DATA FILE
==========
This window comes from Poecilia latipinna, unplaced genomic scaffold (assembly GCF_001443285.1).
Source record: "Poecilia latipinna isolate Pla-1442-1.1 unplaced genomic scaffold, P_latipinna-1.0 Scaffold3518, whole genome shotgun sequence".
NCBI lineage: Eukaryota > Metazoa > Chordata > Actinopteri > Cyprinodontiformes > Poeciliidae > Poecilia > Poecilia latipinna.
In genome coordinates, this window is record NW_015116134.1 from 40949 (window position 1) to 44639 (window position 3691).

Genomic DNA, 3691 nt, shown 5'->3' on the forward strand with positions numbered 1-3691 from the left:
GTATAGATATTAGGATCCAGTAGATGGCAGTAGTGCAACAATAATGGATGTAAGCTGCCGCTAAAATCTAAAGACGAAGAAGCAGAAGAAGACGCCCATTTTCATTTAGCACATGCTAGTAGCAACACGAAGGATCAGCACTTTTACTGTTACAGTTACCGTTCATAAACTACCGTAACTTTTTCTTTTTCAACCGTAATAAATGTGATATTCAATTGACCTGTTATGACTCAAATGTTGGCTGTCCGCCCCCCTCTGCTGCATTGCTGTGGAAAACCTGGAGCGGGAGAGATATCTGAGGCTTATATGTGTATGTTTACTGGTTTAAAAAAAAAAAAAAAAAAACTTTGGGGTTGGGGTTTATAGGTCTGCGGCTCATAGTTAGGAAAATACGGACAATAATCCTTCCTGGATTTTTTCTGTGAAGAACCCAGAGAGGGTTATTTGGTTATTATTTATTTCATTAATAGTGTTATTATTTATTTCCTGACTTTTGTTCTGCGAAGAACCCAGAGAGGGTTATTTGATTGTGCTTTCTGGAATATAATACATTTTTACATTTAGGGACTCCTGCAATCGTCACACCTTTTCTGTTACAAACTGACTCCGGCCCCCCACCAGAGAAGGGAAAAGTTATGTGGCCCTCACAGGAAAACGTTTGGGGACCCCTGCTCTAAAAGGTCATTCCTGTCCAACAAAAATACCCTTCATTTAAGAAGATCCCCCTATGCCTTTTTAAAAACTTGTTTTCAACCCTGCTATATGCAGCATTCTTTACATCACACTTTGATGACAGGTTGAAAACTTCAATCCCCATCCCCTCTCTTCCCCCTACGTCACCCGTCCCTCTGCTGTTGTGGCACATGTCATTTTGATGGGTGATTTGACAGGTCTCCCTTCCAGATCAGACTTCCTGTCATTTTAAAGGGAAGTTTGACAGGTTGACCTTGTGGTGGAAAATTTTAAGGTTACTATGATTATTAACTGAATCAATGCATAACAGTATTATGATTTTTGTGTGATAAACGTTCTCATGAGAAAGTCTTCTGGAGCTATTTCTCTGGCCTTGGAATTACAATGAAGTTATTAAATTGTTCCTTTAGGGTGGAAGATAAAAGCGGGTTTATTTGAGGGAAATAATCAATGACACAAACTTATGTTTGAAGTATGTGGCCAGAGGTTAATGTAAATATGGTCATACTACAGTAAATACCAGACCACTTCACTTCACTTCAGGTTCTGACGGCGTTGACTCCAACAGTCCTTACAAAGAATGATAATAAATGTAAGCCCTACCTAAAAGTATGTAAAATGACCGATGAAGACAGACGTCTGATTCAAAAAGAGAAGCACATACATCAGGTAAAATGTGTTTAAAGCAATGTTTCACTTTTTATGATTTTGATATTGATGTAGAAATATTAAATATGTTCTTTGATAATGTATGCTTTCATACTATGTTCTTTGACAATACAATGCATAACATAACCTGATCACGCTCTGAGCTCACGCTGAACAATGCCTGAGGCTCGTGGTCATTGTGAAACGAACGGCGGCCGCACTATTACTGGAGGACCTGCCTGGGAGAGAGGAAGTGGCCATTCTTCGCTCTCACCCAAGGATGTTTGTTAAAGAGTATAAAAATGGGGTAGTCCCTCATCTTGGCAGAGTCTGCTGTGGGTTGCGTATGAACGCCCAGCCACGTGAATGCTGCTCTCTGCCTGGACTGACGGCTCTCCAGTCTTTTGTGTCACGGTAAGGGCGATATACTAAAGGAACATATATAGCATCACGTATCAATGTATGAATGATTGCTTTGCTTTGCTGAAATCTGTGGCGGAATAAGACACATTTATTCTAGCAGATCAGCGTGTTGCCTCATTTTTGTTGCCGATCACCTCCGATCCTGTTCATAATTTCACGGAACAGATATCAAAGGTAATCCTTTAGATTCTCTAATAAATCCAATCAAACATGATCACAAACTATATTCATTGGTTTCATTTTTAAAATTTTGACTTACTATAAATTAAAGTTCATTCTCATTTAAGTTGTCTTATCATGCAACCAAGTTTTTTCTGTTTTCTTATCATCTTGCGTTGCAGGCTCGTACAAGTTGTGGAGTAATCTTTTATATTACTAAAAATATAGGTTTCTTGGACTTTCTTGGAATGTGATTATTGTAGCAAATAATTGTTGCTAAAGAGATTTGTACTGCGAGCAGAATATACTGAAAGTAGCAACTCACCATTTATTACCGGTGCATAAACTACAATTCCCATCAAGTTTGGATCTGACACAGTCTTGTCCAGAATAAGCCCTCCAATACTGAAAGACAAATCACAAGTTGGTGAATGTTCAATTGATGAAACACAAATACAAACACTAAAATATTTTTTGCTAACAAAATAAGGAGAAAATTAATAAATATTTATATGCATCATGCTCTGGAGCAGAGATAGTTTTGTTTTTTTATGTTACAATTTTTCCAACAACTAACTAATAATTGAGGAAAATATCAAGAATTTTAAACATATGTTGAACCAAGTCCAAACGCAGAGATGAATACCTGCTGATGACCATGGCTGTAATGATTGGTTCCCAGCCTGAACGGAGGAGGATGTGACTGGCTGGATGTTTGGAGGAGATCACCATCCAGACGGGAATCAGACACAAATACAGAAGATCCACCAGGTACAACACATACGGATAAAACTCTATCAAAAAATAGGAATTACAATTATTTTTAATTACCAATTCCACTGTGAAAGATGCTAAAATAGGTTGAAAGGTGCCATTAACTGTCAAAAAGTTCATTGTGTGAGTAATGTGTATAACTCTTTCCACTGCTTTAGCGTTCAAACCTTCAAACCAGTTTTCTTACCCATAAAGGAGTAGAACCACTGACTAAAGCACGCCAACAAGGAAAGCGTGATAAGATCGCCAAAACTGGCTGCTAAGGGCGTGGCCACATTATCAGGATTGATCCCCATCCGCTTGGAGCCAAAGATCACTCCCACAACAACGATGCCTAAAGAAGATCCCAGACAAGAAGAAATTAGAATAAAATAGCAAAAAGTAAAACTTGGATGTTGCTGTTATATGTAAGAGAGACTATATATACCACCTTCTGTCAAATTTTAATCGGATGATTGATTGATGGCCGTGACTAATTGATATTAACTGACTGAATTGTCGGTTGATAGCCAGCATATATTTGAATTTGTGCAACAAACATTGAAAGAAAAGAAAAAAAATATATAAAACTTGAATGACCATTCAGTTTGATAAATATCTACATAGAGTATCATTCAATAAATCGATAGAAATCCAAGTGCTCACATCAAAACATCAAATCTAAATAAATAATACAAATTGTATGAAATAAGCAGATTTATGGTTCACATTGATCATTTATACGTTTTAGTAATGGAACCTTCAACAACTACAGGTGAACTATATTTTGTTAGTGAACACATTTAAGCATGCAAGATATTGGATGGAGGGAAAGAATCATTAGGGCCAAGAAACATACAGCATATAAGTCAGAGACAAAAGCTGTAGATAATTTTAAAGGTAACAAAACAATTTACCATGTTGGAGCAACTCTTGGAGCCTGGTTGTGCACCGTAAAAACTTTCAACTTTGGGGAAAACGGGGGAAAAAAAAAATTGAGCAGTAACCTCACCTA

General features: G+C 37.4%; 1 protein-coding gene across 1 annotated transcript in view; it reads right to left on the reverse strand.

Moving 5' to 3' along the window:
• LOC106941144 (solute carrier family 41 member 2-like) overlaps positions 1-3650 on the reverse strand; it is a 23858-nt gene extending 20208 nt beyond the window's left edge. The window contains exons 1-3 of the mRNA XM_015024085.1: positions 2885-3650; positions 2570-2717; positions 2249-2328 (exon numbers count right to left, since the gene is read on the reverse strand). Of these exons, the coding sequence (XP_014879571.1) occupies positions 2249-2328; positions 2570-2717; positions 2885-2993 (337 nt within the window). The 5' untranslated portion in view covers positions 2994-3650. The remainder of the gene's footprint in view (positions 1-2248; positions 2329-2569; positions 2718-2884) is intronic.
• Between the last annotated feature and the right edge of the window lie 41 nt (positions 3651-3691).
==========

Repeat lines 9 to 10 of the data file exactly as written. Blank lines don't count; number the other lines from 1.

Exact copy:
• LOC106941144 (solute carrier family 41 member 2-like) overlaps positions 1-3650 on the reverse strand; it is a 23858-nt gene extending 20208 nt beyond the window's left edge. The window contains exons 1-3 of the mRNA XM_015024085.1: positions 2885-3650; positions 2570-2717; positions 2249-2328 (exon numbers count right to left, since the gene is read on the reverse strand). Of these exons, the coding sequence (XP_014879571.1) occupies positions 2249-2328; positions 2570-2717; positions 2885-2993 (337 nt within the window). The 5' untranslated portion in view covers positions 2994-3650. The remainder of the gene's footprint in view (positions 1-2248; positions 2329-2569; positions 2718-2884) is intronic.
• Between the last annotated feature and the right edge of the window lie 41 nt (positions 3651-3691).